Lipuo Nkholi is the Executive Director of Limomonane Trust, a Non-Governmental Organisation that is embarking on planting of 100,000 trees in Lesotho ; 10,000 trees in each of the ten districts of the country. She is also the Founder and CEO of Limomonane Products Pty Ltd, Lesotho. Lupio is a philanthropist, entrepreneur, and a governance and democracy practitioner. She left United Nations in 2018 to run her businesses in Agro-production and processing. Her company; Limomonane Products produces and processes fruits to make jam, marmalade, canned and dried fruits. Her award-winning natural jam has been featured in various magazines in Lesotho and South Africa. Lipuo has won several prizes both nationally and in the SADC region for her semi-organic products that are a combination of health and taste. Her other company, Green Ambition grows beans and wheat for food packers and Lesotho Flour Mills respectively.
She speaks to Sunday Oyinloye, Publisher, Green Savannah Diplomatic Cable about Limomonane Trust, an NGO that is about to commence planting of 10,000 trees in each of the 10 districts of Lesotho
Why is your NGO embarking on planting of 10,000 trees in each of the 10 districts?
Lesotho’s environment is in desperate need for blanketing in green. At less than 5%, the country has one of the smallest forest coverage in the whole world. So, this project is set to increase forest cover, reduce the temperature and restore the ecosystem.
Your initial plan was to plant 10,000 trees, why did you scale up to 100,000 trees?
The reason we scaled up our plan from 10,000 to 100,000 trees was because we realized there’s need for more trees than that, 10,000 was just a mini drop in the ocean. It also didn’t make sense to plant just 10,000 trees nationwide; they were going to be spread too thin. Also, a challenge has to really be challenging, so we scaled up
How do you intend to meet your target?
We work with community members, whom, with the coordination of the area chiefs have formed forest committees to ensure that the trees will not only be planted and left, but shall be nurtured to maturity. We are also working with some other implementing partners who are already working in the green economy space. These are organization are the GEM Institute, Conservation Music, The Annual Moshoeshoe Walk and some hiking groups. We also work with schools. Tree-planting will happen throughout the month of March, in other cases, several groups will be planting trees at the same time in different parts of the country.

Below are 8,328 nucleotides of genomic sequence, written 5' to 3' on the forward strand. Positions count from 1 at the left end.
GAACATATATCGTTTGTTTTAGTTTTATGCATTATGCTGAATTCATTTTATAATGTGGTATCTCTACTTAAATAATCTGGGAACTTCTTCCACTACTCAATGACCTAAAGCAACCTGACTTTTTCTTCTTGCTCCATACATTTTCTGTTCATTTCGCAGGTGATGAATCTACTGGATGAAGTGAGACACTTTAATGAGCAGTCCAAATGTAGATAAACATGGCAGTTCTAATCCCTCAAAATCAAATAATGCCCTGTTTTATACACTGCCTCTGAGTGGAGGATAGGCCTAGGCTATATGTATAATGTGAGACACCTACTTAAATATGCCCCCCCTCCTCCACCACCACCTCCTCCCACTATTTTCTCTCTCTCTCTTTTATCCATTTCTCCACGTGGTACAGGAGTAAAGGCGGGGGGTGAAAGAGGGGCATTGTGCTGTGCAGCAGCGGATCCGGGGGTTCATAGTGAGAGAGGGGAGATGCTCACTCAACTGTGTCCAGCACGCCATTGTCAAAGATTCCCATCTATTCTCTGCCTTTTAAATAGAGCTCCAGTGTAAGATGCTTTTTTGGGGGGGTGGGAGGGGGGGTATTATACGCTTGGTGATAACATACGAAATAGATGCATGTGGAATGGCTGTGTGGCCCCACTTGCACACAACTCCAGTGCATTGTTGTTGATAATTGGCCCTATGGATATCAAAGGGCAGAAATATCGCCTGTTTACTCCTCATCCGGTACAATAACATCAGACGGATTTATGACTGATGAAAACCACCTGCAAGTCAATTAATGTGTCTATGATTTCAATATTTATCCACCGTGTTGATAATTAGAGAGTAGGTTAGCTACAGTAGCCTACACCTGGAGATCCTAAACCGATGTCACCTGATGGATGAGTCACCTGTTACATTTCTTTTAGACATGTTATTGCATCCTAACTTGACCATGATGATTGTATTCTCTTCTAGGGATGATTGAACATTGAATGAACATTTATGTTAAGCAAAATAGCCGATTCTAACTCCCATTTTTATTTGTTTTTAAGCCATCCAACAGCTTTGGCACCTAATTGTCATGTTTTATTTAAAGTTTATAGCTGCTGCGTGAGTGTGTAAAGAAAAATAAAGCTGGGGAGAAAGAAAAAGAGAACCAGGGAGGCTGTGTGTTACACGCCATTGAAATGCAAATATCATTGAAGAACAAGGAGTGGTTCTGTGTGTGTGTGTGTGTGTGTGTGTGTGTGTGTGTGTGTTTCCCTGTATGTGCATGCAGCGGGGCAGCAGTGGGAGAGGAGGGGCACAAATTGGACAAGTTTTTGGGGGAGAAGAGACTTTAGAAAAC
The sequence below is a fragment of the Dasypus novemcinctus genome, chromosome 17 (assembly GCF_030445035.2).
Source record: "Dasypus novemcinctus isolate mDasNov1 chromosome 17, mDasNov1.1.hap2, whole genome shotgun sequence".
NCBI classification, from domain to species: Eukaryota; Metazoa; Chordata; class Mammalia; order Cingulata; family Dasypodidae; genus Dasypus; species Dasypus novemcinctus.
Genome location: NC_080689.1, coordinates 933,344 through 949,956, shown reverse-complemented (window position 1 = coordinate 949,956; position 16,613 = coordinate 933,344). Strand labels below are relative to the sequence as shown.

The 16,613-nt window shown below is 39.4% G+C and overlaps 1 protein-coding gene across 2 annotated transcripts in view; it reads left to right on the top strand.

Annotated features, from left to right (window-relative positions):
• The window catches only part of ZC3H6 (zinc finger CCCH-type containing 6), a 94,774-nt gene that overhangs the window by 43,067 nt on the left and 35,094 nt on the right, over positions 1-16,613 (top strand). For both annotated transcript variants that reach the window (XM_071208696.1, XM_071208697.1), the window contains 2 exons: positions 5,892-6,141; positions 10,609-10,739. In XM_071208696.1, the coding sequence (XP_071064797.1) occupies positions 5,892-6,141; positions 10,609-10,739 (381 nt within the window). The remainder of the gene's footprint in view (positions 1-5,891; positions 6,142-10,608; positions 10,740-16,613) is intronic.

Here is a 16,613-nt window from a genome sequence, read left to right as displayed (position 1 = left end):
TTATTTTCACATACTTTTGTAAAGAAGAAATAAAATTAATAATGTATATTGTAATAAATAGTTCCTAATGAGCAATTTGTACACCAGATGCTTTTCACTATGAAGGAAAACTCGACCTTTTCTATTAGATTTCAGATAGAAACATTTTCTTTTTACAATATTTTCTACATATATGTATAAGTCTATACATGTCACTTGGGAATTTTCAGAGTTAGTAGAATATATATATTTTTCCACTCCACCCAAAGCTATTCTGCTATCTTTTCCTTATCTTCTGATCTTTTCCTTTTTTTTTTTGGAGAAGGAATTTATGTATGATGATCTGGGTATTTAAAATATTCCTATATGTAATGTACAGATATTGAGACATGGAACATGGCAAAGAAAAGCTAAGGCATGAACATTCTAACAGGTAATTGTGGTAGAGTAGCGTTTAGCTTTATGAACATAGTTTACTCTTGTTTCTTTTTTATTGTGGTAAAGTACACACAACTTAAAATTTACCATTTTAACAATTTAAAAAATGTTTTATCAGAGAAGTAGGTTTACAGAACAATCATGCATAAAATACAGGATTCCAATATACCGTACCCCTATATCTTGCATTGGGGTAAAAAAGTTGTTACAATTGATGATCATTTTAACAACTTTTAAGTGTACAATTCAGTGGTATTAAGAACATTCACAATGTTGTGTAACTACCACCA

What plans do you have to nurture trees?
We are working closely with the Ministry of Forestry, Range and Land Reclamation who offer technical expertise to communities. We also work with the Ministry of Tourism, Environment and Culture as custodians of indigenous plants. We also engage in exhaustive advocacy to ensure that livestock farmers do not allow their animals to graze in areas where trees are planted. Community leaders in their different structures, including the committees we are forming are to also ensure that trees are well nurtured.
What is the immediate assistance you need to embark on the project?
There is need for supply of indigenous trees. Over the years, there has been a decrease in the production of indigenous trees. Most farmers produce exotic ones, while they may have some advantages, it is important to prioritize indigenous ones. The project needs volunteers across the country who are going to help with the pitting and planting of trees. Generally, the project appeals to people to respond to the need to restore land through afforestation and reforestation.
Apart from tree planting, what other things are you doing?
Limomonane Trust also spreads the environmental awareness messages to different groups, activates people to become environmental stewards as well as capacitating people on conservation agriculture.
How are you combining your NGO with farming?
The NGO is basically embarking on the CSI projects of the sister company that happens to be commercial. The commercial company practises what the NGO preaches to other people and provide for both theory and practicals in the area of conservation agro-culture,
Give me a picture of the type of Lesotho you want to see in the nearest future
The Lesotho I would like to see in the future is the one which shall be food sovereign, sufficient and sustainable with intention to respond to the needs of the entire ecosystem to restore and maintain it. It is basically summed up perfectly by Jules Dervaes when he says: “In our society growing food ourselves has become the most radical of acts. It is truly the only effective protest, one that can and will overturn the corporate powers that be. By the process of directly working in harmony with nature, we do the one thing most essential to change the world; we change ourselves.”